through the object and the object is protected then you don't need
a synchronized queue.

Alan
--
Defendit numerus
Apr 17 '06 #9

P: n/a
This is a reply to Alan Morgan, Paul McGuire and Duncan Booth.

I need mutex M because I have other fields in my class that need to be
thread-safe.

The reason I want to use a Queue and not a list is that a Queue has
additional synchronization besides the mutex. For instance, Queue.get()
will block the caller until the queue is non-empty. Of course I could
build this behavior on top of a list, but then I'm reinventing the
wheel: Queue.Queue is the perfect thing, except for the problem I
describe.

I can't release my mutex M and then call Queue.get(). That could be a
race condition: between the time M is released and Queue's mutex is
acquired, another thread could get into my object and mess things up.
(We'd need a specific example to see this, and there may be many cases
where I could safely release M before calling Queue.get(), but in
general it won't work.)

Apr 17 '06 #10

P: n/a
"Jonathan Amsterdam" <jb*********@gmail.com> wrote in message
news:11**********************@e56g2000cwe.googlegr oups.com...
This is a reply to Alan Morgan, Paul McGuire and Duncan Booth.

I need mutex M because I have other fields in my class that need to be
thread-safe.

The reason I want to use a Queue and not a list is that a Queue has
additional synchronization besides the mutex. For instance, Queue.get()
will block the caller until the queue is non-empty. Of course I could
build this behavior on top of a list, but then I'm reinventing the
wheel: Queue.Queue is the perfect thing, except for the problem I
describe.

I can't release my mutex M and then call Queue.get(). That could be a
race condition: between the time M is released and Queue's mutex is
acquired, another thread could get into my object and mess things up.
(We'd need a specific example to see this, and there may be many cases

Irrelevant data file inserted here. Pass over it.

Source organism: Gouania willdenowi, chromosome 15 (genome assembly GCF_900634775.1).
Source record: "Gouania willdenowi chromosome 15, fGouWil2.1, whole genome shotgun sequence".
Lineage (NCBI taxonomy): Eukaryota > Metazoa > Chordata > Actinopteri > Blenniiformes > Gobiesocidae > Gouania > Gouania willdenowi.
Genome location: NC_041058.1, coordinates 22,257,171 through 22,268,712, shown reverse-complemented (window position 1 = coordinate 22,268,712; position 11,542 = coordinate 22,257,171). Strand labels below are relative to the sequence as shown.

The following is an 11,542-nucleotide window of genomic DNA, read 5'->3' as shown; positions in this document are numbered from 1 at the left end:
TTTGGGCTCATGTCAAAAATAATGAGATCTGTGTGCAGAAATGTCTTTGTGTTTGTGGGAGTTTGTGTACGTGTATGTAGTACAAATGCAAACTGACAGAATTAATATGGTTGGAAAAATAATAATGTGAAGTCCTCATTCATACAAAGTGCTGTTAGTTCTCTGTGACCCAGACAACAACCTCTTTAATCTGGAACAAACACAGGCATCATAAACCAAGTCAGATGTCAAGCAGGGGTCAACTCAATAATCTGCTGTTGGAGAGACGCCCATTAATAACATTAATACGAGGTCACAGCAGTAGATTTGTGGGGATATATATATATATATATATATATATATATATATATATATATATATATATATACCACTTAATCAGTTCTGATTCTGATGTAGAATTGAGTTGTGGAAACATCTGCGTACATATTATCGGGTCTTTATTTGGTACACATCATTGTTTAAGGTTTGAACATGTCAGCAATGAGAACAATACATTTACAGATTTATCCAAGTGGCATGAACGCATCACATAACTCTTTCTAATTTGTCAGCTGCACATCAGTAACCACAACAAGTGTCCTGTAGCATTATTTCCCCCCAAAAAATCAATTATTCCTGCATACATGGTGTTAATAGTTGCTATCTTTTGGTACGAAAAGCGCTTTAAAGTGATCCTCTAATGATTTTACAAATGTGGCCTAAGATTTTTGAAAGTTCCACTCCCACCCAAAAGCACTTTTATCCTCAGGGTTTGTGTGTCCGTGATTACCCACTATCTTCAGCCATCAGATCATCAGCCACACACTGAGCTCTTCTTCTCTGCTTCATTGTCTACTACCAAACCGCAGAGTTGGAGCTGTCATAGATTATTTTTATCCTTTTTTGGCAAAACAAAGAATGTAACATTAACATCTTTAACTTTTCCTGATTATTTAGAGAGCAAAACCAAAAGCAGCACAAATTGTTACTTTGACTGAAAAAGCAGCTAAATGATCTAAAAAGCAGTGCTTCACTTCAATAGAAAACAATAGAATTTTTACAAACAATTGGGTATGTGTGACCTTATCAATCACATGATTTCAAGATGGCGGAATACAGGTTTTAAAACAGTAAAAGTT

where I could safely release M before calling Queue.get(), but in
general it won't work.)

What if you expose an unguarded method on your class, that allows external
put()'s to the Queue without first locking M?

-- Paul
Apr 17 '06 #11

P: n/a
>>>>> "Paul McGuire" <pt***@austin.rr._bogus_.com> (PM) wrote:
PM> "Jonathan Amsterdam" <jb*********@gmail.com> wrote in message
PM> news:11**********************@e56g2000cwe.googlegr oups.com...
If you don't want to call it deadlock, fine, but the program execution
I describe will make no progress to the end of time. Thread 2 can never
put anything in the queue, because Thread 1 holds M, and Thread 1 will
never release M because that can only happen if someone puts something
on the queue.
PM> Ah, I get it now, and yes as you describe it, this is a deadlock. But why
PM> do you need both mutex M and a Queue, then? You should release M before
PM> calling Queue.get(). Then if you need to, you should reacquire it
PM> afterward.


What Jonathan says is that in his example M and the mutex for the Queue
should be the same to solve the problem. And that the Queue API should
allow you to do that. I think he is right.
--
Piet van Oostrum <pi**@cs.uu.nl>
URL: http://www.cs.uu.nl/~piet [PGP 8DAE142BE17999C4]
Private email: pi**@vanoostrum.org
Apr 18 '06 #12

P: n/a
No redesign necessary. I simply make M be the Queue's mutex, via the
LQueue class I posted. I am making the modest suggestion that this
feature be documented and exposed in the Queue class.

Apr 18 '06 #13

P: n/a
"Jonathan Amsterdam" <jb*********@gmail.com> writes:
No redesign necessary. I simply make M be the Queue's mutex, via the
LQueue class I posted. I am making the modest suggestion that this
feature be documented and exposed in the Queue class.


Even though LQueue is the correct sollution to the problem, why not fix
Queue.Queue? Fixing Queue.Queue would not break any existing code and we
don't have to pollute the namespace with yet another class.

Apr 19 '06 #14